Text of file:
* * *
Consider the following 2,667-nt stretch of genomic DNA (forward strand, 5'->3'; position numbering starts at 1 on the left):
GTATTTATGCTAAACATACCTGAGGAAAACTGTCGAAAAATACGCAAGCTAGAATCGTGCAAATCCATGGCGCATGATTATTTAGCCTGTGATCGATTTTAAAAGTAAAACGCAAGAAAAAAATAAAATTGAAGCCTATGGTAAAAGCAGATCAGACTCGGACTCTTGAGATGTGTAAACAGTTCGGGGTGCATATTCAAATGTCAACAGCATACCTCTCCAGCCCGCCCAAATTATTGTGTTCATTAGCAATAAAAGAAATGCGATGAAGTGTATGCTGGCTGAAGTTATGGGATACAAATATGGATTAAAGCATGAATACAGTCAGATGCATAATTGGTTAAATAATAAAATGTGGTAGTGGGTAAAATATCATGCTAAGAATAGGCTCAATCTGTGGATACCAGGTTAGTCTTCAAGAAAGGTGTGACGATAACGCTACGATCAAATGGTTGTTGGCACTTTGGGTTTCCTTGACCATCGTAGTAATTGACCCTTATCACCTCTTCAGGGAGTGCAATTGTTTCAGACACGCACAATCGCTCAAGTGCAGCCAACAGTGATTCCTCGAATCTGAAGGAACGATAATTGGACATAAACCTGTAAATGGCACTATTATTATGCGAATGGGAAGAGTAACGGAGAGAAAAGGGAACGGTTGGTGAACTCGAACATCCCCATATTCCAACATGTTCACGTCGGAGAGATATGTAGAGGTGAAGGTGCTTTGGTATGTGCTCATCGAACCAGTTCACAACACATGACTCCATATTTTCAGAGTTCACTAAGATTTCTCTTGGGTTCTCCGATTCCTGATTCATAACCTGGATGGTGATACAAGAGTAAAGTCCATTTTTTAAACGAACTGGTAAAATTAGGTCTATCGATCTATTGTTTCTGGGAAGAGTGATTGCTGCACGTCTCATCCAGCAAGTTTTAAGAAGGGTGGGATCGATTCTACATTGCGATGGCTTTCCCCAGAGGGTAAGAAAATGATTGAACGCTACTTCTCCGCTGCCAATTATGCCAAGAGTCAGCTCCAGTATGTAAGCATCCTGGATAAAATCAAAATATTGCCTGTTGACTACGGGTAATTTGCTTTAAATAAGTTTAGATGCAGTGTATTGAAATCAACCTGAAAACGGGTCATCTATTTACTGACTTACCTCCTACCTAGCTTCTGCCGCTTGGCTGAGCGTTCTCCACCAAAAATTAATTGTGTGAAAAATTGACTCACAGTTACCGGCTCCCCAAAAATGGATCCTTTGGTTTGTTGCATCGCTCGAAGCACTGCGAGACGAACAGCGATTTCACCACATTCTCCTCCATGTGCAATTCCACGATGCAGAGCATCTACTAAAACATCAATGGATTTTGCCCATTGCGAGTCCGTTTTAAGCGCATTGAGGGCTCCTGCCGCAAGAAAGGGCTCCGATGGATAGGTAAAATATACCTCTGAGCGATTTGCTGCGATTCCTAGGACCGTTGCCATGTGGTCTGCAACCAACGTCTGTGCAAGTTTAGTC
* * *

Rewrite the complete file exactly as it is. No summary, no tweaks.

Consider the following 2,667-nt stretch of genomic DNA (forward strand, 5'->3'; position numbering starts at 1 on the left):
GTATTTATGCTAAACATACCTGAGGAAAACTGTCGAAAAATACGCAAGCTAGAATCGTGCAAATCCATGGCGCATGATTATTTAGCCTGTGATCGATTTTAAAAGTAAAACGCAAGAAAAAAATAAAATTGAAGCCTATGGTAAAAGCAGATCAGACTCGGACTCTTGAGATGTGTAAACAGTTCGGGGTGCATATTCAAATGTCAACAGCATACCTCTCCAGCCCGCCCAAATTATTGTGTTCATTAGCAATAAAAGAAATGCGATGAAGTGTATGCTGGCTGAAGTTATGGGATACAAATATGGATTAAAGCATGAATACAGTCAGATGCATAATTGGTTAAATAATAAAATGTGGTAGTGGGTAAAATATCATGCTAAGAATAGGCTCAATCTGTGGATACCAGGTTAGTCTTCAAGAAAGGTGTGACGATAACGCTACGATCAAATGGTTGTTGGCACTTTGGGTTTCCTTGACCATCGTAGTAATTGACCCTTATCACCTCTTCAGGGAGTGCAATTGTTTCAGACACGCACAATCGCTCAAGTGCAGCCAACAGTGATTCCTCGAATCTGAAGGAACGATAATTGGACATAAACCTGTAAATGGCACTATTATTATGCGAATGGGAAGAGTAACGGAGAGAAAAGGGAACGGTTGGTGAACTCGAACATCCCCATATTCCAACATGTTCACGTCGGAGAGATATGTAGAGGTGAAGGTGCTTTGGTATGTGCTCATCGAACCAGTTCACAACACATGACTCCATATTTTCAGAGTTCACTAAGATTTCTCTTGGGTTCTCCGATTCCTGATTCATAACCTGGATGGTGATACAAGAGTAAAGTCCATTTTTTAAACGAACTGGTAAAATTAGGTCTATCGATCTATTGTTTCTGGGAAGAGTGATTGCTGCACGTCTCATCCAGCAAGTTTTAAGAAGGGTGGGATCGATTCTACATTGCGATGGCTTTCCCCAGAGGGTAAGAAAATGATTGAACGCTACTTCTCCGCTGCCAATTATGCCAAGAGTCAGCTCCAGTATGTAAGCATCCTGGATAAAATCAAAATATTGCCTGTTGACTACGGGTAATTTGCTTTAAATAAGTTTAGATGCAGTGTATTGAAATCAACCTGAAAACGGGTCATCTATTTACTGACTTACCTCCTACCTAGCTTCTGCCGCTTGGCTGAGCGTTCTCCACCAAAAATTAATTGTGTGAAAAATTGACTCACAGTTACCGGCTCCCCAAAAATGGATCCTTTGGTTTGTTGCATCGCTCGAAGCACTGCGAGACGAACAGCGATTTCACCACATTCTCCTCCATGTGCAATTCCACGATGCAGAGCATCTACTAAAACATCAATGGATTTTGCCCATTGCGAGTCCGTTTTAAGCGCATTGAGGGCTCCTGCCGCAAGAAAGGGCTCCGATGGATAGGTAAAATATACCTCTGAGCGATTTGCTGCGATTCCTAGGACCGTTGCCATGTGGTCTGCAACCAACGTCTGTGCAAGTTTAGTC